RECORD SEALING "101"
Sealing a criminal record removes the arrest, charge, or conviction from public view, meaning that a background check will no longer show any criminal events. A sealed record provides tremendous benefits, such as the ability to deny that you were ever arrested, charged, or convicted of a crime. A sealed record should therefore no longer affect employment opportunities, interfere with housing or educational opportunities, enhance the penalties of future criminal activity, or endanger your reputation in the community. Sealing a criminal record may also restore some civil rights, such as the ability to vote or serve on a jury.
Sealing a record can be tedious and time-consuming if unfamiliar with the process. Sealing a record may also take between six (6) to twelve (12) months to complete, although it may take longer if the record is complex. A record seal begins by determining if a person is eligible and the time for eligibility varies for each record. Some criminal convictions are also ineligible for record sealing, such as felony driving under the influence and sex-based crimes, meaning that a person's entire criminal history may be ineligible for sealing. However, assuming that a person is eligible to seal his or her record, the next step is to contact all agencies in the State of Nevada that may hold a record of the arrest, charge, or conviction. This starts by contacting police departments to obtain a copy of the person's "scope" or criminal history. A person must also obtain a copy of his or her criminal history from the Nevada Department of Public Safety Central Repository.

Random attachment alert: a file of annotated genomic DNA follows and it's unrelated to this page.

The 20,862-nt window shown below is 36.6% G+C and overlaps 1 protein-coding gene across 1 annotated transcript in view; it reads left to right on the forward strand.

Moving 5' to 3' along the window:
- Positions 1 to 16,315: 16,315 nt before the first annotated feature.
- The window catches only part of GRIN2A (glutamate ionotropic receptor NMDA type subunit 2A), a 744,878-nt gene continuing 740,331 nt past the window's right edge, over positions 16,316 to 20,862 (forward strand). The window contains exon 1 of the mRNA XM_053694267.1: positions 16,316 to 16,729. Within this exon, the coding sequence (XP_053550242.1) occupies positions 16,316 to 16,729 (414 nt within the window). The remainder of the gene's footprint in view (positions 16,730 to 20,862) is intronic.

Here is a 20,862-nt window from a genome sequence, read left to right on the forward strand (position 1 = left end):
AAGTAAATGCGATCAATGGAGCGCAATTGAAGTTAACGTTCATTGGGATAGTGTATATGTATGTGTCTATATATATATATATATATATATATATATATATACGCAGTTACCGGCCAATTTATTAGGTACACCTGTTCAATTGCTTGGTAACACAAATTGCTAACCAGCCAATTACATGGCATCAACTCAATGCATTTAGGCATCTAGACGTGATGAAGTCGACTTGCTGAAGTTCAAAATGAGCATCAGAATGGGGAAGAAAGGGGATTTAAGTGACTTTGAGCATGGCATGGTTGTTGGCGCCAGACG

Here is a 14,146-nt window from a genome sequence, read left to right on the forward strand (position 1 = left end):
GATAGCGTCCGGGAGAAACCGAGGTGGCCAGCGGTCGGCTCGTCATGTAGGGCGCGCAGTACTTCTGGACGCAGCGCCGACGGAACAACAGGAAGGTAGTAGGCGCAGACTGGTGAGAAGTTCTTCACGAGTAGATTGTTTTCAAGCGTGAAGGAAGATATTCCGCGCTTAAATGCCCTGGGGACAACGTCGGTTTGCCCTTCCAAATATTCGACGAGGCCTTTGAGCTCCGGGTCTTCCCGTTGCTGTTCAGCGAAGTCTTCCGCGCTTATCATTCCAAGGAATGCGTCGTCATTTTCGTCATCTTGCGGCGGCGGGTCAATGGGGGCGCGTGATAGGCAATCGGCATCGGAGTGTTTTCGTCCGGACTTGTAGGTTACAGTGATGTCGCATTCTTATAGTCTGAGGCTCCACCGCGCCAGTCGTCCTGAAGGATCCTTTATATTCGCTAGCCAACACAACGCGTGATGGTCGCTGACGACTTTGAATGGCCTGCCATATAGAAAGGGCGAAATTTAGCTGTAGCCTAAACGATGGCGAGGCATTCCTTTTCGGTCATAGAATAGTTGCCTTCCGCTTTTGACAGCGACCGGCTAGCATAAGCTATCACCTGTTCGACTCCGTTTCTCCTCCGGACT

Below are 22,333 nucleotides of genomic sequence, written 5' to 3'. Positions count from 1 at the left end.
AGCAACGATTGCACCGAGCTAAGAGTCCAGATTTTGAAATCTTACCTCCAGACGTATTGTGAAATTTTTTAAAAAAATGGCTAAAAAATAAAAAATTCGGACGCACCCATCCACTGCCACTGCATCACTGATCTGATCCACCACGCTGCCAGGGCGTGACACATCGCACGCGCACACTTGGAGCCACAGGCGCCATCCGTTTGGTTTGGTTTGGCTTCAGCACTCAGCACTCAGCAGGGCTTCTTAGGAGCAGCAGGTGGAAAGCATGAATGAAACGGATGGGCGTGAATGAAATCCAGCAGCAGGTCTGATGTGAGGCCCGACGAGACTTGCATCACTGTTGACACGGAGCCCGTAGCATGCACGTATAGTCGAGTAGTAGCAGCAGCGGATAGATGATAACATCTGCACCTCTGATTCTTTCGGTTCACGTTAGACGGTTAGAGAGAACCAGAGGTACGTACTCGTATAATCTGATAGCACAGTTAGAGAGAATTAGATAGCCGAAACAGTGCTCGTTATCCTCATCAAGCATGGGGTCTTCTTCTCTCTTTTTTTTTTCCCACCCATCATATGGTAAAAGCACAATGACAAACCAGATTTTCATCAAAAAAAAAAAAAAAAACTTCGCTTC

Once all documents are obtained, a petition must be drafted that includes all eligible records. The petition is then sent to the prosecuting attorney for review. The prosecuting attorney may stipulate to the record seal or deny the petition if it is incorrect, the person is ineligible, or the prosecuting attorney simply objects to the request. If the prosecuting attorney objects to the request, the person seeking a record seal may request a hearing before a judge to determine if he or she may seal the record over the prosecuting attorney's objection.
However, if the prosecuting attorney stipulates to the record seal (most common), the petition is then filed with the court. In some cases, a single petition may be filed with the District Court to seal a record in multiple lower courts. In some cases, a hearing may also be required before the judge agrees to seal the record, even if the prosecuting attorney consents to the record seal. After the judge agrees to seal the record, a copy of the final order is then sent to all agencies that hold a record of the arrest, charge, or conviction. This is the final and most important step because until all agencies receive a copy of the final order and comply with the record seal, the record may still be available to the public and appear on most background checks.
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